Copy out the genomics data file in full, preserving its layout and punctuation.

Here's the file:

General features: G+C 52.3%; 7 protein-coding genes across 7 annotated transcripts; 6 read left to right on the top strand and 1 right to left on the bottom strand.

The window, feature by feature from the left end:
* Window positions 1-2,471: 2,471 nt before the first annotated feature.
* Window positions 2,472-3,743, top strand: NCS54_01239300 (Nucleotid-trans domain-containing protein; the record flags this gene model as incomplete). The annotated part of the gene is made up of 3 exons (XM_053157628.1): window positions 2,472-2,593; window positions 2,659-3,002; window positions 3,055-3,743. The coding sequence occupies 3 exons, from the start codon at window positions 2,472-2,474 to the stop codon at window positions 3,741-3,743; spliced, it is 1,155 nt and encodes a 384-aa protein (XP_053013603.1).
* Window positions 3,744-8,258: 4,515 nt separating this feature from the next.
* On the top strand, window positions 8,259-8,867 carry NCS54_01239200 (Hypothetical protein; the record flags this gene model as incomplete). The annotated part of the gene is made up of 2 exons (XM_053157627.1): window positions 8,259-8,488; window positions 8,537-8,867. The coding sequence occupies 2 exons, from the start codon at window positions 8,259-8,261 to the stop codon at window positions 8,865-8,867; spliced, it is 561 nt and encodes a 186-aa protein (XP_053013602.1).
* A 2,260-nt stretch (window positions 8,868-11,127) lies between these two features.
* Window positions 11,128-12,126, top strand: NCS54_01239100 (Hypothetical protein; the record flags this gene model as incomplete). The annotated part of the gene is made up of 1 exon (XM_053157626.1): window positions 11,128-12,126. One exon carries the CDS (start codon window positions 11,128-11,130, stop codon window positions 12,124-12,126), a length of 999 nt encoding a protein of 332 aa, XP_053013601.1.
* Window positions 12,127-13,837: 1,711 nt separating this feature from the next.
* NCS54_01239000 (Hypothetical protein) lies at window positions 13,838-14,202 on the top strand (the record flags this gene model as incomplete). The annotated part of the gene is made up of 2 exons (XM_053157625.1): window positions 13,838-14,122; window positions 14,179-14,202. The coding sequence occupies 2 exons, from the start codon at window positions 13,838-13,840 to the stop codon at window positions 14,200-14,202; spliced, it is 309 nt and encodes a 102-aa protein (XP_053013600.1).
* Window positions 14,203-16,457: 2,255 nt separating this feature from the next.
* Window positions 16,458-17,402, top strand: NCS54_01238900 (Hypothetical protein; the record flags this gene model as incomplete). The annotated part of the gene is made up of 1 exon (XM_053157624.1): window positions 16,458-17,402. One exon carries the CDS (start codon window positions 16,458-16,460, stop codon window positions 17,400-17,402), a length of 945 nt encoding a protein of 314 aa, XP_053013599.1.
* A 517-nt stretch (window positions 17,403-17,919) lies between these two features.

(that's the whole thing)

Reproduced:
General features: G+C 52.3%; 7 protein-coding genes across 7 annotated transcripts; 6 read left to right on the top strand and 1 right to left on the bottom strand.

The window, feature by feature from the left end:
* Window positions 1-2,471: 2,471 nt before the first annotated feature.
* Window positions 2,472-3,743, top strand: NCS54_01239300 (Nucleotid-trans domain-containing protein; the record flags this gene model as incomplete). The annotated part of the gene is made up of 3 exons (XM_053157628.1): window positions 2,472-2,593; window positions 2,659-3,002; window positions 3,055-3,743. The coding sequence occupies 3 exons, from the start codon at window positions 2,472-2,474 to the stop codon at window positions 3,741-3,743; spliced, it is 1,155 nt and encodes a 384-aa protein (XP_053013603.1).
* Window positions 3,744-8,258: 4,515 nt separating this feature from the next.
* On the top strand, window positions 8,259-8,867 carry NCS54_01239200 (Hypothetical protein; the record flags this gene model as incomplete). The annotated part of the gene is made up of 2 exons (XM_053157627.1): window positions 8,259-8,488; window positions 8,537-8,867. The coding sequence occupies 2 exons, from the start codon at window positions 8,259-8,261 to the stop codon at window positions 8,865-8,867; spliced, it is 561 nt and encodes a 186-aa protein (XP_053013602.1).
* A 2,260-nt stretch (window positions 8,868-11,127) lies between these two features.
* Window positions 11,128-12,126, top strand: NCS54_01239100 (Hypothetical protein; the record flags this gene model as incomplete). The annotated part of the gene is made up of 1 exon (XM_053157626.1): window positions 11,128-12,126. One exon carries the CDS (start codon window positions 11,128-11,130, stop codon window positions 12,124-12,126), a length of 999 nt encoding a protein of 332 aa, XP_053013601.1.
* Window positions 12,127-13,837: 1,711 nt separating this feature from the next.
* NCS54_01239000 (Hypothetical protein) lies at window positions 13,838-14,202 on the top strand (the record flags this gene model as incomplete). The annotated part of the gene is made up of 2 exons (XM_053157625.1): window positions 13,838-14,122; window positions 14,179-14,202. The coding sequence occupies 2 exons, from the start codon at window positions 13,838-13,840 to the stop codon at window positions 14,200-14,202; spliced, it is 309 nt and encodes a 102-aa protein (XP_053013600.1).
* Window positions 14,203-16,457: 2,255 nt separating this feature from the next.
* Window positions 16,458-17,402, top strand: NCS54_01238900 (Hypothetical protein; the record flags this gene model as incomplete). The annotated part of the gene is made up of 1 exon (XM_053157624.1): window positions 16,458-17,402. One exon carries the CDS (start codon window positions 16,458-16,460, stop codon window positions 17,400-17,402), a length of 945 nt encoding a protein of 314 aa, XP_053013599.1.
* A 517-nt stretch (window positions 17,403-17,919) lies between these two features.